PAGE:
Weel are ye wordy of a grace
As lang's my arm."
- First Verse of 'Address To A Haggis' by Robert Burns

Seeing as I am Scottish, I think its probably about time did a post on Haggis. I mentioned it in a couple of other posts but I think it deserves one of its own, and what better time to write it than Robert Burns day. In this post I'll debunk the mysteries surrounding the honorable Haggis.

The Wild Haggis
First of all, if you were to ask a Scottish person what a Haggis is, your probably (providing you can understand them) going to be given this answer. 'A Haggis is a small, feathered mammal. It lives in the highlands, therefore its legs on one side are shorter than the other, meaning that it can only run one way round the hills that it calls home.' If you ever visit Scotland, be sure to lookout for them while travelling through the glens.

Stuffed Wild Haggis

The Haggis
Now here comes the real truth. Haggis is a savoury pudding containing sheep's heart, liver and lungs; minced with onion, oatmeal, suet, spices, salt and stock. Traditionally, all encased within a sheeps stomach and simmered for approximately three hours. Of course, the more modern version uses sausage casing. Traditionally served with mashes 'neeps' (Turnip) and 'tatties' (Potatoes). If your ever come across the chance to try this wonderful Scottish dish, I implore you to try it, I promise you will not be disappointed. 

Haggis, Neeps and Tatties

Soup de Joure: Cream of Mushroom Soup with Leek and Pinot Grigio

I understand that not everyone is a fan of our friendly neighborhood fungus. Although, with its unique flavor, delicate texture and versatile use, the mushroom is up there on a gourmet chefs top list of ingredients. However, I do think I know the reason for many people being repelled by humble fungi, I'm sure many of us have experienced that slimy, sliced mushroom glaring at you from mums ever so slightly overcooked bolognese. Or maybe grans rather watery Stroganoff. When I was a child I used to avoid Mushrooms like the plague. But when you first try a properly prepared dish, you can really appreciate them.  Mushrooms are delicate in a way that they are often overcooked, however a dish like this soup is fool proof. Bon Appetit!

600g Button Mushrooms (Sliced)
1-2 Onions (Chopped)
1 Bulbs of Garlic (Peeled)
1 Leek (Chopped)
1 Stick of Celery (Chopped)
50ml of White Wine
50ml of Cream
25g Butter
25g Flour
1.5L Vegetable or Chicken Stock

1. Heat a large sauce pan on medium heat with the Butter. Add and lightly saute the Mushrooms, Onions, Garlic, Leek and Celery.
2. Once the vegetables begin to cook, add the white wine and reduce. This eliminates any alcohol and enhances the flavor.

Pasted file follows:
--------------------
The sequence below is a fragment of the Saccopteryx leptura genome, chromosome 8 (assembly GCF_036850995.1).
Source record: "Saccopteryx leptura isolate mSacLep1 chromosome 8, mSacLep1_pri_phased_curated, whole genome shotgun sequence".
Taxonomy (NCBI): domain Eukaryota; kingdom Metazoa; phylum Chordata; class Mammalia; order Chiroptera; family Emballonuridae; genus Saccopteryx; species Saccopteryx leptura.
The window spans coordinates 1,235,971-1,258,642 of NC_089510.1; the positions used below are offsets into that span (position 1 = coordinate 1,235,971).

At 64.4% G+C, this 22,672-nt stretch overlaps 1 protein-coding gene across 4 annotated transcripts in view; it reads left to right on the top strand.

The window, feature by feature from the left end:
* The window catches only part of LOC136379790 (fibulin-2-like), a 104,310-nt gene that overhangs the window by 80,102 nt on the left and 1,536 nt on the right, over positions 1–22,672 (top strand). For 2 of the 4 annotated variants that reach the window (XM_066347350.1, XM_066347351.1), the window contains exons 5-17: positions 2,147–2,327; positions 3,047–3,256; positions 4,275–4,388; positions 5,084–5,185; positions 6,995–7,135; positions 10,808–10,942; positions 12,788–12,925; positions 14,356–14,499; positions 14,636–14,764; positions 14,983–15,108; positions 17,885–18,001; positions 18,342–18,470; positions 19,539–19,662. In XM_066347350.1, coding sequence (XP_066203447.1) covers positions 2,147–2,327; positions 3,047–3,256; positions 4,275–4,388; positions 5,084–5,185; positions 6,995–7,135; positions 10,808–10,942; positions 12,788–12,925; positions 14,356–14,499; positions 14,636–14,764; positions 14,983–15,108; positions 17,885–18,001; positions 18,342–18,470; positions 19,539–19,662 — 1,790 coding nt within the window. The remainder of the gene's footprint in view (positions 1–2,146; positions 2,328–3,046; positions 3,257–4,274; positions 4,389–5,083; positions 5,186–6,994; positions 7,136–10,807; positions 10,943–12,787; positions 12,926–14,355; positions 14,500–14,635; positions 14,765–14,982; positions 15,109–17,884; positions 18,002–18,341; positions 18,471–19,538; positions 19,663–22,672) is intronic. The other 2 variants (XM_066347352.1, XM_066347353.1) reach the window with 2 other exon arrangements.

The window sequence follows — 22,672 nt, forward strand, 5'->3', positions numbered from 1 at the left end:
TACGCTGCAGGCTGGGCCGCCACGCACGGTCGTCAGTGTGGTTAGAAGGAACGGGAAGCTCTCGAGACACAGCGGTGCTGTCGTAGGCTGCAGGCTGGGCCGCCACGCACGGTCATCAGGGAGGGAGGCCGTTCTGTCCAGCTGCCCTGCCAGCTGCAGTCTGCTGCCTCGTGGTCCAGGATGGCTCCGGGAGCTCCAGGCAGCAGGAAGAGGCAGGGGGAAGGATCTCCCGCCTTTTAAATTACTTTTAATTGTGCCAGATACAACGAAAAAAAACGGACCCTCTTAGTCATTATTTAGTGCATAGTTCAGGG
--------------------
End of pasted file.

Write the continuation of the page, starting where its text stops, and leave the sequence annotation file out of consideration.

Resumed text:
3. Add the Flour and mix well so that the liquid forms a Roux. This will be your thickening agent.
4. Add the Stock of your choice and bring to the boil then simmer for 15-20 minutes. Season well.
5. Blend the soup then add the Cream. Blend again. Season again to taste.
6. Serve with some chopped herbs, croutons or swirl of cream.

Friday, 8 November 2013

Health Foods and the Aztecs

A while ago, I went on a bit of a health blast. I say that but while I was aiming for 3 months, it really only lasted a week as usual. However, that time was not wasted, it prompted me to do a bit more research on health foods. I read up on different ingredients, found out their origin, how they were farmed. Watched some documentaries on vegan foods, sustainable foods etc. You know, the my usual Friday nights. However there was one thing I came to realise when I was doing my research. That was that, so many of our main health foods come from South America, and in-particular cultivated by the South American Natives.

For example, there are a couple of health foods that I have come to love and substituted into my diet over the last month. They are Quinoa and Chia seeds.

Pronounced Keen-wa, Quinoa is a plant that grows in the extremely high altitudes of the South American Andes, and was cultivated by the Incas thousands of years ago. The name comes from the ancient Inca language meaning "Mother-Grain" or "Super-Grain". Today it is considered a "superfood" and has extremely high nutritional values. It is high in "complete" protein, something that is rare to find in plants, making it extremely popular with vegans and vegetarians. Its organic and gluten-free, however, the best part is that is tastes good with minimal effort.


Quinoa is boiled, and can be used as a substitute in most dishes that require rice, couscous or any other pulse, served hot or cold.

Chia Seed
Salvia Hispanica, or Chia, is a flowering plant of the mint family. Native to southern Mexico, it was also cultivated by the Ancient Aztecs. The seeds were used by the ancients as a slow release of energy and while hunting, the Aztecs would place a handful of Chia Seeds in their cheeks. However some sources show that Chia was as widely used as Maize in other civilizations. Its nutritional value is similar to that of seeds such as flax or sesame. It is gluten free and an excellent source of protein and fiber.

Chia, when placed in liquid, swells to 3 times its original size and a very popular way to serve it, is as raw porridge. Place the seeds in a bowl with almond milk, mix and leave in the fridge for at least 30 minutes but you can even leave it over night. When you return to it you will find that the seeds have swollen and the contents now has the consistancy of thick porridge. Now all that is left to do is add a splash of milk and a topping of your choice, I suggest blueberries, banana and honey. Chia is also great in smoothies, pulse dishes and even in baking dishes such as flapjack or loafs.

I hope you enjoyed this post. I will be posting up recipes for both ingredients along with some great information sources. Until next time though, carry on cooking.